Q is for Qua-ah

Helbing Collection A-Z is a continuing feature of our blog. Each week for 26 weeks, I will highlight an item or items from our Helbing Collection of Native American Arts and Crafts.

Qua-ah? Who or what is that? While not as familiar as other names or items used in the A-Z list, I have to say that Qua-ah’s painting is one of my favorites.

It is a 29 x 23.5″  framed and matted watercolor painting of 4 Hopi potters at work with their wares around them and is signed by Quah Ah / Tonita pena. I enjoy the tiny details of each pot.

Tonita Peña, whose Indian name was Quah Ah, was born in 1893 in the tiny New Mexico pueblo of San Ildefonso on the Rio Grande, just north of Santa Fe. At about the age of 12, her mother passed away and her father, unable to raise her and tend his fields and pueblo responsibilities, took her to live with her aunt and uncle at Cochiti Pueblo, where she spent the remainder of her life.

Tonita was the only woman in the group of talented early pueblo artists referred to as The San Ildefonso Self-Taught Group, which included such noted artists as Julian Martinez, Alfonso Roybal, Abel Sanchez, Crecencio Martinez, and Encarnación Peña.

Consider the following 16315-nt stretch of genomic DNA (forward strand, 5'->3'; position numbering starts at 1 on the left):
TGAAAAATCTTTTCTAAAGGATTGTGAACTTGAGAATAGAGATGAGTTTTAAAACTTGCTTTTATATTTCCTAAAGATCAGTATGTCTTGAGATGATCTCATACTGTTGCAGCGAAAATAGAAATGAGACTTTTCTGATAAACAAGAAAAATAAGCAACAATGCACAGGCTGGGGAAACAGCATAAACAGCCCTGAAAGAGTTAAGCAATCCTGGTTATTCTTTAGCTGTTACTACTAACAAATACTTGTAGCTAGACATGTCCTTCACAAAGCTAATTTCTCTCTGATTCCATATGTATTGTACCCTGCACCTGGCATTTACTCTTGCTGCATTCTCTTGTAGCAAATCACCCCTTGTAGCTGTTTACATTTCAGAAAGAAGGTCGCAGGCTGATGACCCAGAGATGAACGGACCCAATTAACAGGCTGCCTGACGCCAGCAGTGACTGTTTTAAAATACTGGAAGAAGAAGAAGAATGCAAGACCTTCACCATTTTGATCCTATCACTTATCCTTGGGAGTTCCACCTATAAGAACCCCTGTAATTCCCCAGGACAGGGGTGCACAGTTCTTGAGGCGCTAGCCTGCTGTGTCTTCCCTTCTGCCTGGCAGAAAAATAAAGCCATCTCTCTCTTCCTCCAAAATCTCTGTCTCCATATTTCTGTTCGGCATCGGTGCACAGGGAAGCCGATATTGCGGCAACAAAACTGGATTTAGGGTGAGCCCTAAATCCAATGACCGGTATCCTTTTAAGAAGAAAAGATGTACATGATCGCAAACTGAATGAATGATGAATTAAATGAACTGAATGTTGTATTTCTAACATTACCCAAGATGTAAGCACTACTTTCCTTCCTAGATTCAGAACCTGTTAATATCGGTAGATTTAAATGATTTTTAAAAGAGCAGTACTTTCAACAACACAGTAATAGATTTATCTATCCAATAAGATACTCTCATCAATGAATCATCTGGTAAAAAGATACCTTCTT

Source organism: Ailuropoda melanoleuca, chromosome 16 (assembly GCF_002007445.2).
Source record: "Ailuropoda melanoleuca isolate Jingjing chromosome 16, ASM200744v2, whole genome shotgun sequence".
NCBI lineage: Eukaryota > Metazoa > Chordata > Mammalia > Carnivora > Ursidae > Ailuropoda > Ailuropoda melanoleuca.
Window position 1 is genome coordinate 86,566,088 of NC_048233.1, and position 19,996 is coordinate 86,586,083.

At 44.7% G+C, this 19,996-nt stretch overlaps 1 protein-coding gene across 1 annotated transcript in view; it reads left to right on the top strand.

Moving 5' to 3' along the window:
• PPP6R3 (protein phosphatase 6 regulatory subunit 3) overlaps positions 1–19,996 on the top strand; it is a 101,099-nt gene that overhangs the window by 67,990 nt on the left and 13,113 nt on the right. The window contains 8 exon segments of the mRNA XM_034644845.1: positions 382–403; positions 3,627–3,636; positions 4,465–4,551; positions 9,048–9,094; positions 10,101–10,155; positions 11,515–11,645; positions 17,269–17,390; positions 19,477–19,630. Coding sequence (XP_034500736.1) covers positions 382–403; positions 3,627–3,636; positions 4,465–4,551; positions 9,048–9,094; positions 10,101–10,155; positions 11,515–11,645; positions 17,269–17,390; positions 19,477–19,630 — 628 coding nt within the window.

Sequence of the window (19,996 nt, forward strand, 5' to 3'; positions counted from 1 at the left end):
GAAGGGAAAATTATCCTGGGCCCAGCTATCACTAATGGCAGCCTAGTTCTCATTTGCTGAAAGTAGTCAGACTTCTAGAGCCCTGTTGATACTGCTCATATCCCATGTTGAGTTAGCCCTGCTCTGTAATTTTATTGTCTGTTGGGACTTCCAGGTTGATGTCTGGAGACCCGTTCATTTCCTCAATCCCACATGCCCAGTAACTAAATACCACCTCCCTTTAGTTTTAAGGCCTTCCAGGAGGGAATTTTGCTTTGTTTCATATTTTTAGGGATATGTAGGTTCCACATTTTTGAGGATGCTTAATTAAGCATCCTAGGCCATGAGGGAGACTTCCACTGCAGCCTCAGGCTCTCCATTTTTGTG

By the time Tonita was 25 years old, she was a successful easel artist, and her work was being shown in museum exhibitions and in commercial art galleries in Santa Fe and Albuquerque. She painted what she knew best — scenes of life at the pueblo — mostly ceremonial dances and everyday events. She is still considered one of the best female Indian artists of all time.

This entry was posted in Collection Notes and tagged , , , , , , . Bookmark the permalink.

Leave a Reply

Fill in your details below or click an icon to log in:

WordPress.com Logo

You are commenting using your WordPress.com account. Log Out /  Change )

Twitter picture

You are commenting using your Twitter account. Log Out /  Change )

Facebook photo

You are commenting using your Facebook account. Log Out /  Change )

Connecting to %s